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Year : 2022  |  Volume : 12  |  Issue : 2  |  Page : 51-65

Prevalence and Associated Factors of Anxiety and Depression among Medical Interns during the Third Wave of COVID-19 Pandemic in Oman

1 Psychiatry Residency Training Program, Oman Medical Specialty Board, Muscat, Oman
2 Faculty of Medicine, Benha University, Benha, Egypt
3 Department of Psychiatry and Psychotherapy, Ulm University, Leimgrubenweg, Germany
4 Department of Behavioral Medicine, Sultan Qaboos University Hospital, Muscat, Oman

Correspondence Address:
Tamadhir Al-Mahrouqi
Psychiatry Residency Training Program, Oman Medical Specialty Board, Muscat, Oman. P.O. Box:1948, Postal Code: 130.
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Source of Support: None, Conflict of Interest: None

DOI: 10.4103/ijnpnd.ijnpnd_70_21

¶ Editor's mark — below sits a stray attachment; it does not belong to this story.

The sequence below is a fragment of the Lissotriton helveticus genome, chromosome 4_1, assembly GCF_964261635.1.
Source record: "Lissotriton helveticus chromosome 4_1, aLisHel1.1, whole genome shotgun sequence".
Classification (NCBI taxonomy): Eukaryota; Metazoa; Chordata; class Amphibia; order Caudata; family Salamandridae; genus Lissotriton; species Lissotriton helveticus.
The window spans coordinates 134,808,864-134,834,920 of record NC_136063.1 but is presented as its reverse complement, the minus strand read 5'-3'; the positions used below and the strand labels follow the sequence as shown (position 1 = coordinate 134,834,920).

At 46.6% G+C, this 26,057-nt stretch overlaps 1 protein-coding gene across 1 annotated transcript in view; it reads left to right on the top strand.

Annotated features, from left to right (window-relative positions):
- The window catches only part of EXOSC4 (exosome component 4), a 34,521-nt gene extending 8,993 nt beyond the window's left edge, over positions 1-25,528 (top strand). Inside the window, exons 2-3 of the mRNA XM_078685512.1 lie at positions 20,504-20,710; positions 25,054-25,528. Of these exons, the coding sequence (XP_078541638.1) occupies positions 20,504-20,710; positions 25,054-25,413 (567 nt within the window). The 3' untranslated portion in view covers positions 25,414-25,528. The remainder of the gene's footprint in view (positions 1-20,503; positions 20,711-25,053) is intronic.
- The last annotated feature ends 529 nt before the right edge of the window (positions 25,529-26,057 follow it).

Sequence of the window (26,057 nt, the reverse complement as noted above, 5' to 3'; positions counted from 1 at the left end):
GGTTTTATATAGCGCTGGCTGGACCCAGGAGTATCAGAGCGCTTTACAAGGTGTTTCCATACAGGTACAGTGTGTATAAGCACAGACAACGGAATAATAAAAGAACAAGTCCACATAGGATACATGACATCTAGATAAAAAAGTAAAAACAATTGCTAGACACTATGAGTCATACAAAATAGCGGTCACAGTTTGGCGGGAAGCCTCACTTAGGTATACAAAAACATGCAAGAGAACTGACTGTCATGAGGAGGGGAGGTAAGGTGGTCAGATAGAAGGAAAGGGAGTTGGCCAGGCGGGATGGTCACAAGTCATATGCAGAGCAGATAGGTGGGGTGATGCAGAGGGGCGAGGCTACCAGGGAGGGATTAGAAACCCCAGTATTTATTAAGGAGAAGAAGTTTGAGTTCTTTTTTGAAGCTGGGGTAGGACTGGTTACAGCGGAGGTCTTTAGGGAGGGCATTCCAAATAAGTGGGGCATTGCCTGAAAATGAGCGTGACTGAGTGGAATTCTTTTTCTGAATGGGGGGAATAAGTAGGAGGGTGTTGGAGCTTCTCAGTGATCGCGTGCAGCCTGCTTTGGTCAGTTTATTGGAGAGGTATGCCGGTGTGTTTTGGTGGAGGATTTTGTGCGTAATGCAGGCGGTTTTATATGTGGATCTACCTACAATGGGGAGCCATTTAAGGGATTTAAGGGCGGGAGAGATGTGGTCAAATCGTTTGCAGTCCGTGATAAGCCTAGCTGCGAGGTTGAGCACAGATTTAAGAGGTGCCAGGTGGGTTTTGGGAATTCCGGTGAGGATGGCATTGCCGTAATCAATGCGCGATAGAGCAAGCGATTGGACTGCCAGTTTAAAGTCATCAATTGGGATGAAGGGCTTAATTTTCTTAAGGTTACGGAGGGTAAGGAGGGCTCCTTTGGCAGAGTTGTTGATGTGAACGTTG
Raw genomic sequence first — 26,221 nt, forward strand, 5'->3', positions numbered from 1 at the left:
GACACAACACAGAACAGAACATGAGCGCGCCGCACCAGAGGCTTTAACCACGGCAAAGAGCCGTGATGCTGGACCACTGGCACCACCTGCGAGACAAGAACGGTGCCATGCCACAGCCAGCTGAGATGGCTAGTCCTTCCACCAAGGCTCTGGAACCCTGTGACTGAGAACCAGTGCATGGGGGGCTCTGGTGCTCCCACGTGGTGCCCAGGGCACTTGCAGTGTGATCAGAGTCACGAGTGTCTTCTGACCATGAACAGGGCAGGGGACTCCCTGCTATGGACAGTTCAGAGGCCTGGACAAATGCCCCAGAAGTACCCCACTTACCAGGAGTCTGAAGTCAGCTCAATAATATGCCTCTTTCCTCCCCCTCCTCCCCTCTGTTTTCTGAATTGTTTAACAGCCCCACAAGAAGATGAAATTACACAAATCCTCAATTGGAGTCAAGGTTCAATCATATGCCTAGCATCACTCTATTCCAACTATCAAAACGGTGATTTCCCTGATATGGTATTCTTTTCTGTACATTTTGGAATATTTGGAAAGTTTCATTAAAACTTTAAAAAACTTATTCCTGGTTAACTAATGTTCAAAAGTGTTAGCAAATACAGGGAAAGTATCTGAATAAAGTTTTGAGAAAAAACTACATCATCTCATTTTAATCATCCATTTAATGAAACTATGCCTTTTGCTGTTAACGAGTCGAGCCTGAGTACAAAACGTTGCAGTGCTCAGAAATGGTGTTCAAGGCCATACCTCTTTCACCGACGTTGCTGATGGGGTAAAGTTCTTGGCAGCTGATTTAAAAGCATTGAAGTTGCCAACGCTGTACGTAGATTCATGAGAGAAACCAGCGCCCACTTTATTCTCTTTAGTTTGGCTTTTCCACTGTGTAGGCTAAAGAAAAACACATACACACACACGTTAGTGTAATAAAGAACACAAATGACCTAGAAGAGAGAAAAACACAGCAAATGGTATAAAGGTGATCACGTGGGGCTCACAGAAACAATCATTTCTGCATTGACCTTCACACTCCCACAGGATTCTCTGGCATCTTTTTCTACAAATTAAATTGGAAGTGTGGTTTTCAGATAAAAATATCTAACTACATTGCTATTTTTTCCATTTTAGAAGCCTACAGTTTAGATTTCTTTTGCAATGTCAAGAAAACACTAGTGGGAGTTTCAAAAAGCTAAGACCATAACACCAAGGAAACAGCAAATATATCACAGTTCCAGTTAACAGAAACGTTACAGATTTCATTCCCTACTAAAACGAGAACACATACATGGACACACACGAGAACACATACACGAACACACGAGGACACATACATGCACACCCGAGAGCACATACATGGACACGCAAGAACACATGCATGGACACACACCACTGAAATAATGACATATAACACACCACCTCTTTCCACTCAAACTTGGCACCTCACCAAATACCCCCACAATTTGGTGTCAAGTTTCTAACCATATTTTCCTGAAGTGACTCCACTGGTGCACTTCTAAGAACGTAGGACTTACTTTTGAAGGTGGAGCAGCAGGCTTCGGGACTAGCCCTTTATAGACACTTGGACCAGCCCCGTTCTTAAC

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Objectives: Medical interns were among the frontline healthcare workers during the coronavirus disease 2019 (COVID-19) pandemic and represented a special group of key workers. They were both learners and care providers, experiencing great challenges during the pandemic. This study examined the prevalence of depression and anxiety symptoms among Omani medical interns during the COVID-19 pandemic and determined the independent predictors of depression and anxiety among the study sample. Methods: This online cross-sectional study was conducted among a random sample of Omani medical interns from 2020 to 2021, using a self-reported questionnaire that included the patient health questionnaire-9 (PHQ-9), generalized anxiety disorder-7 (GAD-7) information related to vaccination status and caring for patients with COVID-19. Results: A total of 193 interns participated in this study (81% females). The median age was 26 years. Female participants scored higher for both anxiety (P = 0.200) and depression scales (P = 0.183). Most of the participants (143, 74.1%) had a negative result following testing for severe acute respiratory syndrome-associated coronavirus 2 (SARS-CoV-2), with significant association with vaccination status (P = 0.004), especially for participants who had taken the first dose (51%). Participants who had the first dose of the vaccine significantly tested negative for SARS-CoV-2 (P = 0.053) compared to participants who had not had the vaccine. The GAD-7 and PHQ-9 showed that 150 (79%) and 91 (47%) participants had mild to severe anxiety and depression. Conclusion: The COVID-19 pandemic has directly contributed to the development of psychologic distress among medical interns, which can lead to adverse outcomes. This study emphasizes the importance of including disaster management and psychologic well-being training program during the internship to help medical interns better cope in crises, such as a pandemic.

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